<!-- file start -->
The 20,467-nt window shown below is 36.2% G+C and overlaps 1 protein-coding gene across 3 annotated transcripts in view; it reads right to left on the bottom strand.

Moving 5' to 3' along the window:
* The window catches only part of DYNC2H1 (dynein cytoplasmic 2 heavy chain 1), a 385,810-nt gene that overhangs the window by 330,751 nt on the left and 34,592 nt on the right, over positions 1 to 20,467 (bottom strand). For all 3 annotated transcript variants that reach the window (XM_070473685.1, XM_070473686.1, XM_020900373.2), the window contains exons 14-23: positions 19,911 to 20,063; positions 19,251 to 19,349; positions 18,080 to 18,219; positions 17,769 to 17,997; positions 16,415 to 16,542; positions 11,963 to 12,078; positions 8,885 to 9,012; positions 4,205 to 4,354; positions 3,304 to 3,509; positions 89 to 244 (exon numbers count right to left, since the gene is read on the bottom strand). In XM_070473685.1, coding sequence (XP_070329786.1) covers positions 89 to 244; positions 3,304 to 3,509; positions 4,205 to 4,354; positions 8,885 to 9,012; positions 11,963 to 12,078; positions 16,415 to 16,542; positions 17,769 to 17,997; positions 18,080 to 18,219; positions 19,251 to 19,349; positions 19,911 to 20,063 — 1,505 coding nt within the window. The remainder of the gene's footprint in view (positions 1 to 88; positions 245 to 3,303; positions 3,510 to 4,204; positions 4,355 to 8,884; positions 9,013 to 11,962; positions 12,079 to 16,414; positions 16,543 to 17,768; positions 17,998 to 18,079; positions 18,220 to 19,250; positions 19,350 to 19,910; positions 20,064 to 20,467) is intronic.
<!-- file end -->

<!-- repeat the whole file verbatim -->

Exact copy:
The 20,467-nt window shown below is 36.2% G+C and overlaps 1 protein-coding gene across 3 annotated transcripts in view; it reads right to left on the bottom strand.

Moving 5' to 3' along the window:
* The window catches only part of DYNC2H1 (dynein cytoplasmic 2 heavy chain 1), a 385,810-nt gene that overhangs the window by 330,751 nt on the left and 34,592 nt on the right, over positions 1 to 20,467 (bottom strand). For all 3 annotated transcript variants that reach the window (XM_070473685.1, XM_070473686.1, XM_020900373.2), the window contains exons 14-23: positions 19,911 to 20,063; positions 19,251 to 19,349; positions 18,080 to 18,219; positions 17,769 to 17,997; positions 16,415 to 16,542; positions 11,963 to 12,078; positions 8,885 to 9,012; positions 4,205 to 4,354; positions 3,304 to 3,509; positions 89 to 244 (exon numbers count right to left, since the gene is read on the bottom strand). In XM_070473685.1, coding sequence (XP_070329786.1) covers positions 89 to 244; positions 3,304 to 3,509; positions 4,205 to 4,354; positions 8,885 to 9,012; positions 11,963 to 12,078; positions 16,415 to 16,542; positions 17,769 to 17,997; positions 18,080 to 18,219; positions 19,251 to 19,349; positions 19,911 to 20,063 — 1,505 coding nt within the window. The remainder of the gene's footprint in view (positions 1 to 88; positions 245 to 3,303; positions 3,510 to 4,204; positions 4,355 to 8,884; positions 9,013 to 11,962; positions 12,079 to 16,414; positions 16,543 to 17,768; positions 17,998 to 18,079; positions 18,220 to 19,250; positions 19,350 to 19,910; positions 20,064 to 20,467) is intronic.